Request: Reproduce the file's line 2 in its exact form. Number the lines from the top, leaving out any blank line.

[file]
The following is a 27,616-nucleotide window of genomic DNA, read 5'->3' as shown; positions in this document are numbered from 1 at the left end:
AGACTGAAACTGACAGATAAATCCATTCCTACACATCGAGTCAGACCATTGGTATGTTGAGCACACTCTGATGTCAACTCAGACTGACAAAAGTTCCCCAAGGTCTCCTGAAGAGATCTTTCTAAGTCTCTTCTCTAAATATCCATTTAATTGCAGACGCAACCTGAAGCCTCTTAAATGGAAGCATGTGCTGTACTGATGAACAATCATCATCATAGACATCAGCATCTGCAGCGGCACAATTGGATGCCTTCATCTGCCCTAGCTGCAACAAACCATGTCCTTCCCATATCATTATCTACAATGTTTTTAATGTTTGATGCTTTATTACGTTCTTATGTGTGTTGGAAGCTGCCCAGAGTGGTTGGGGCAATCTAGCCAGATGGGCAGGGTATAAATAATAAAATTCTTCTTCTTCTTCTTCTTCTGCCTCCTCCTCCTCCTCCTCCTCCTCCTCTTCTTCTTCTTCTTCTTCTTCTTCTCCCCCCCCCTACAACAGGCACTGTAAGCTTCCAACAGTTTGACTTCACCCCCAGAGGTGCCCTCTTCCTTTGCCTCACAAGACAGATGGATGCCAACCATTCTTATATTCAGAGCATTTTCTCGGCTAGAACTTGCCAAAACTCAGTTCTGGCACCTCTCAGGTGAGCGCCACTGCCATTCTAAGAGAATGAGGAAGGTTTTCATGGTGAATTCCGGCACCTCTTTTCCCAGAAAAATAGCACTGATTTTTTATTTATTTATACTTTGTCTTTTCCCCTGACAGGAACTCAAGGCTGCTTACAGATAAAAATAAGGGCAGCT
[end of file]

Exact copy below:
AGACTGAAACTGACAGATAAATCCATTCCTACACATCGAGTCAGACCATTGGTATGTTGAGCACACTCTGATGTCAACTCAGACTGACAAAAGTTCCCCAAGGTCTCCTGAAGAGATCTTTCTAAGTCTCTTCTCTAAATATCCATTTAATTGCAGACGCAACCTGAAGCCTCTTAAATGGAAGCATGTGCTGTACTGATGAACAATCATCATCATAGACATCAGCATCTGCAGCGGCACAATTGGATGCCTTCATCTGCCCTAGCTGCAACAAACCATGTCCTTCCCATATCATTATCTACAATGTTTTTAATGTTTGATGCTTTATTACGTTCTTATGTGTGTTGGAAGCTGCCCAGAGTGGTTGGGGCAATCTAGCCAGATGGGCAGGGTATAAATAATAAAATTCTTCTTCTTCTTCTTCTTCTGCCTCCTCCTCCTCCTCCTCCTCCTCCTCTTCTTCTTCTTCTTCTTCTTCTTCTCCCCCCCCCTACAACAGGCACTGTAAGCTTCCAACAGTTTGACTTCACCCCCAGAGGTGCCCTCTTCCTTTGCCTCACAAGACAGATGGATGCCAACCATTCTTATATTCAGAGCATTTTCTCGGCTAGAACTTGCCAAAACTCAGTTCTGGCACCTCTCAGGTGAGCGCCACTGCCATTCTAAGAGAATGAGGAAGGTTTTCATGGTGAATTCCGGCACCTCTTTTCCCAGAAAAATAGCACTGATTTTTTATTTATTTATACTTTGTCTTTTCCCCTGACAGGAACTCAAGGCTGCTTACAGATAAAAATAAGGGCAGCT